• Last time in our Block and Tackle Series on “What is a Linear Actuator?” we identified the general types of mechanisms that are used to move loads in a straight line.  Today’s blog expands on that just a bit with a few more details on the different types used in the motion control world.

  • Question: What is a linear actuator?

    Answer: Quite simply, a linear actuator is a device that moves a load in a straight line.  Linear actuators come in many styles and configurations – our blog post today covers those actuators associated with motion control.

  • Most of the AKD drive’s parameters have a 32bit data size, but some parameters have a 64bit data size.  Modbus communication on the AKD drive uses registers of a 16bit data size.  So for a 64bit parameter, it takes four registers to send the data over Modbus.  There are many devices, including PLC’s, HMI’s, and PC programs that do not handle a 64bit data size.  So what can be done to read and write 64bit values when working with Modbus and a device that only supports 32bit values?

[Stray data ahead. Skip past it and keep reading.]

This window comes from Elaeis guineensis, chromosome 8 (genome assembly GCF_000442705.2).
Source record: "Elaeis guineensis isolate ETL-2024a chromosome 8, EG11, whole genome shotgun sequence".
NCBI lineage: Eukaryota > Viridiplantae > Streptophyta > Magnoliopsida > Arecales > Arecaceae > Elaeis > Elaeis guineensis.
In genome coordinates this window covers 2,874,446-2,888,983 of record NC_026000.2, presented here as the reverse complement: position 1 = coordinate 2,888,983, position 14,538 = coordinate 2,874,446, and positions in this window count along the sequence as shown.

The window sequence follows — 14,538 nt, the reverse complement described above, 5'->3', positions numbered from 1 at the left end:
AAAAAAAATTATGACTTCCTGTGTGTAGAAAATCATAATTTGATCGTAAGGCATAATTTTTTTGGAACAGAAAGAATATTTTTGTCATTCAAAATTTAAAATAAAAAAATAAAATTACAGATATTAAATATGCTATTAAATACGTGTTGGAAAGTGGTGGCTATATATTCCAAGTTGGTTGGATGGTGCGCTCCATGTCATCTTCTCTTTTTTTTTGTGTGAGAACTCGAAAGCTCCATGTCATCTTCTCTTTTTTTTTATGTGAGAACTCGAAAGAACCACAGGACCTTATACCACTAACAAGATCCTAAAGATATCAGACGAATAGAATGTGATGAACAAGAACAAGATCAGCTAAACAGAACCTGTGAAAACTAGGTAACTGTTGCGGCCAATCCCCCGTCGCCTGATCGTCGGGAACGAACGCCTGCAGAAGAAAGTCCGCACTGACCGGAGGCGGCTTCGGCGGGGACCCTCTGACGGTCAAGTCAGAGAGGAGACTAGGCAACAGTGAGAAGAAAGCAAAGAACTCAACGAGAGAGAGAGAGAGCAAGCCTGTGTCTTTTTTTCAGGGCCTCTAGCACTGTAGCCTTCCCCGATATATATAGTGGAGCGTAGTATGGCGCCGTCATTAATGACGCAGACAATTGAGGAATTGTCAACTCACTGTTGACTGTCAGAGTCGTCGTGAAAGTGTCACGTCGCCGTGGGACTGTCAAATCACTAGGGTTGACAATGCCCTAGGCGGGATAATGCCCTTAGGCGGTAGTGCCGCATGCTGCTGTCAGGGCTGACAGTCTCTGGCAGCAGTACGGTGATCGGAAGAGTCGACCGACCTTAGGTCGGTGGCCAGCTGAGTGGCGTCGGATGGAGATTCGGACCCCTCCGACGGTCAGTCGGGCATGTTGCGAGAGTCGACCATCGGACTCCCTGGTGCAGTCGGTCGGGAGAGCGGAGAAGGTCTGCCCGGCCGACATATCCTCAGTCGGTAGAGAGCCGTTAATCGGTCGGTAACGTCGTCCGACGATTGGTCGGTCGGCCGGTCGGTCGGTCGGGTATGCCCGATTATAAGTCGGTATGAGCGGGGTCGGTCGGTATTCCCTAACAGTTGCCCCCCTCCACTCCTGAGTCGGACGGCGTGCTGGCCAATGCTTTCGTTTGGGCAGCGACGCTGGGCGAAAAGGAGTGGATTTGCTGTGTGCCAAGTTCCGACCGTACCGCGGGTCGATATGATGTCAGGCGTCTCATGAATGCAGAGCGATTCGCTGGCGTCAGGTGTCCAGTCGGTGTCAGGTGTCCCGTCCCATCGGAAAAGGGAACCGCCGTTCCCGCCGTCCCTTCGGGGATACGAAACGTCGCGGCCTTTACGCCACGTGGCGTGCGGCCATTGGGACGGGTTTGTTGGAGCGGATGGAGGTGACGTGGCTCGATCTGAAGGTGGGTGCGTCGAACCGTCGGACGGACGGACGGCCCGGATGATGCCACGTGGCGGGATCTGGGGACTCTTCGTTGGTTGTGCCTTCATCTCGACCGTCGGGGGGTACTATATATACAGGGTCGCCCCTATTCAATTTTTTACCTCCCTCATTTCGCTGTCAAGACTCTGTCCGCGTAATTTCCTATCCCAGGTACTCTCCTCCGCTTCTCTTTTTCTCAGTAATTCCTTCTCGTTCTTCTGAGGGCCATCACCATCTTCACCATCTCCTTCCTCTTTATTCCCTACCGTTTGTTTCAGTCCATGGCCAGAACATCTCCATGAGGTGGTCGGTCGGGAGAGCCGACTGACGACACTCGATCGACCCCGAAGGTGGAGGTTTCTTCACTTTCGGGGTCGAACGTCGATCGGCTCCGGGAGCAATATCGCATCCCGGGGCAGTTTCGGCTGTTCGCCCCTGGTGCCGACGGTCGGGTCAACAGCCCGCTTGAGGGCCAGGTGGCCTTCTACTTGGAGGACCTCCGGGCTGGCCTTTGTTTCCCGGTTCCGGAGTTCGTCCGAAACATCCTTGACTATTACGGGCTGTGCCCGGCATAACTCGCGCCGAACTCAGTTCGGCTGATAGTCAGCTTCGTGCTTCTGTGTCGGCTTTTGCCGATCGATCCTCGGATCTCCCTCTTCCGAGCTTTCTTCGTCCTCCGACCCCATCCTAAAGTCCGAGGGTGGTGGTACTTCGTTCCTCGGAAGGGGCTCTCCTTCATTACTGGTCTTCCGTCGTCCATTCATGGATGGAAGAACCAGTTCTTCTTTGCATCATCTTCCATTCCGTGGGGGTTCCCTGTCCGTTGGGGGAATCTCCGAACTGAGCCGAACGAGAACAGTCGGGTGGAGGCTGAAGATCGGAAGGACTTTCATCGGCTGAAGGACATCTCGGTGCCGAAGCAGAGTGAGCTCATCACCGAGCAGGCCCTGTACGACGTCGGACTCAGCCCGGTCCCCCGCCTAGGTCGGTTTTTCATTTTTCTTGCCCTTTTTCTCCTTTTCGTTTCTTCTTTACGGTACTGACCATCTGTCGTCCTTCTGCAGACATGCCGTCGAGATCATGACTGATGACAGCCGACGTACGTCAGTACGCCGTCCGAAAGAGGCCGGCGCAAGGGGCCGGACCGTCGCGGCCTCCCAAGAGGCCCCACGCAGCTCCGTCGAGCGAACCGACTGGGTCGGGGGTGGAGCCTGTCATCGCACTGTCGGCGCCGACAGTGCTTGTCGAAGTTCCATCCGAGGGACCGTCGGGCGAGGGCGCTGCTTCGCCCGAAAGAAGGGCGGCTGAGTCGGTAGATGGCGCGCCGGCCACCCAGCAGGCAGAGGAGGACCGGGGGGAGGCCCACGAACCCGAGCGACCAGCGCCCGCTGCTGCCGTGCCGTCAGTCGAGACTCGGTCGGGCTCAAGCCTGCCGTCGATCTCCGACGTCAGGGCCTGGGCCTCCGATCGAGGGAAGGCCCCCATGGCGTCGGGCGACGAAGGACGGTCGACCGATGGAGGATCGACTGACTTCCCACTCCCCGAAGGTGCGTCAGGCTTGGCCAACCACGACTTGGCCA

• Setting up an Ethernet network can be frustrating if you don't understand the basics. A network is just the communication connection between two or more devices. These devices can be computers, PLC's, servo drives, HMI's, sensors, cameras…anything that supports Ethernet communication.

  • Unlike fieldbus communications only being supported by particular models of the AKD servo drive, Modbus TCP communication is supported by all of the AKD models. Whether you have a simple "analog" drive, an indexing drive, or an AKD with BASIC programming, you have the capability of using Modbus communication. It is a simple, easy to use, standard communication protocol that can be used in a PC, PLC, or HMI to talk to any AKD drive.

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